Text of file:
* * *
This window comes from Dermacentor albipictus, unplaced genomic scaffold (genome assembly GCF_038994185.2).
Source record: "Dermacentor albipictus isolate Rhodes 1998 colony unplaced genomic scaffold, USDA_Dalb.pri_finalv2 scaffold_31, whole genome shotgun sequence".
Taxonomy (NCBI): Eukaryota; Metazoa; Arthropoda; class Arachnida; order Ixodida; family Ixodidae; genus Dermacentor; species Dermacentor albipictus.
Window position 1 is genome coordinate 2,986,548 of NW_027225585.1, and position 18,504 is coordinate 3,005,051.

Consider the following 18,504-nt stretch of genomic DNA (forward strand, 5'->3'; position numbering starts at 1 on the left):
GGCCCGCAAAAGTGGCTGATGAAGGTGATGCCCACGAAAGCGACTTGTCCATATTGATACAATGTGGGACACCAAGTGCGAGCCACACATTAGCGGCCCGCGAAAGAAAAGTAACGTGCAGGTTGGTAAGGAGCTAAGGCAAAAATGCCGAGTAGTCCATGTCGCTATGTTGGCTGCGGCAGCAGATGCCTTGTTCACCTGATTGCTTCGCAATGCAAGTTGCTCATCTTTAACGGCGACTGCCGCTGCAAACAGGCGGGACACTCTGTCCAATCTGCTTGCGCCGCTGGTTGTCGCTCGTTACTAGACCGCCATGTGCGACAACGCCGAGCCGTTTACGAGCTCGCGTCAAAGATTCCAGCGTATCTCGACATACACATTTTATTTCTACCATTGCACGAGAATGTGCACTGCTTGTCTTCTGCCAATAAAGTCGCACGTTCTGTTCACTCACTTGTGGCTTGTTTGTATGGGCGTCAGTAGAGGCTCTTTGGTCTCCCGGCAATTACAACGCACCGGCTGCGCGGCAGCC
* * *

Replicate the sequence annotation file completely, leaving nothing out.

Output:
This window comes from Dermacentor albipictus, unplaced genomic scaffold (genome assembly GCF_038994185.2).
Source record: "Dermacentor albipictus isolate Rhodes 1998 colony unplaced genomic scaffold, USDA_Dalb.pri_finalv2 scaffold_31, whole genome shotgun sequence".
Taxonomy (NCBI): Eukaryota; Metazoa; Arthropoda; class Arachnida; order Ixodida; family Ixodidae; genus Dermacentor; species Dermacentor albipictus.
Window position 1 is genome coordinate 2,986,548 of NW_027225585.1, and position 18,504 is coordinate 3,005,051.

Consider the following 18,504-nt stretch of genomic DNA (forward strand, 5'->3'; position numbering starts at 1 on the left):
GGCCCGCAAAAGTGGCTGATGAAGGTGATGCCCACGAAAGCGACTTGTCCATATTGATACAATGTGGGACACCAAGTGCGAGCCACACATTAGCGGCCCGCGAAAGAAAAGTAACGTGCAGGTTGGTAAGGAGCTAAGGCAAAAATGCCGAGTAGTCCATGTCGCTATGTTGGCTGCGGCAGCAGATGCCTTGTTCACCTGATTGCTTCGCAATGCAAGTTGCTCATCTTTAACGGCGACTGCCGCTGCAAACAGGCGGGACACTCTGTCCAATCTGCTTGCGCCGCTGGTTGTCGCTCGTTACTAGACCGCCATGTGCGACAACGCCGAGCCGTTTACGAGCTCGCGTCAAAGATTCCAGCGTATCTCGACATACACATTTTATTTCTACCATTGCACGAGAATGTGCACTGCTTGTCTTCTGCCAATAAAGTCGCACGTTCTGTTCACTCACTTGTGGCTTGTTTGTATGGGCGTCAGTAGAGGCTCTTTGGTCTCCCGGCAATTACAACGCACCGGCTGCGCGGCAGCC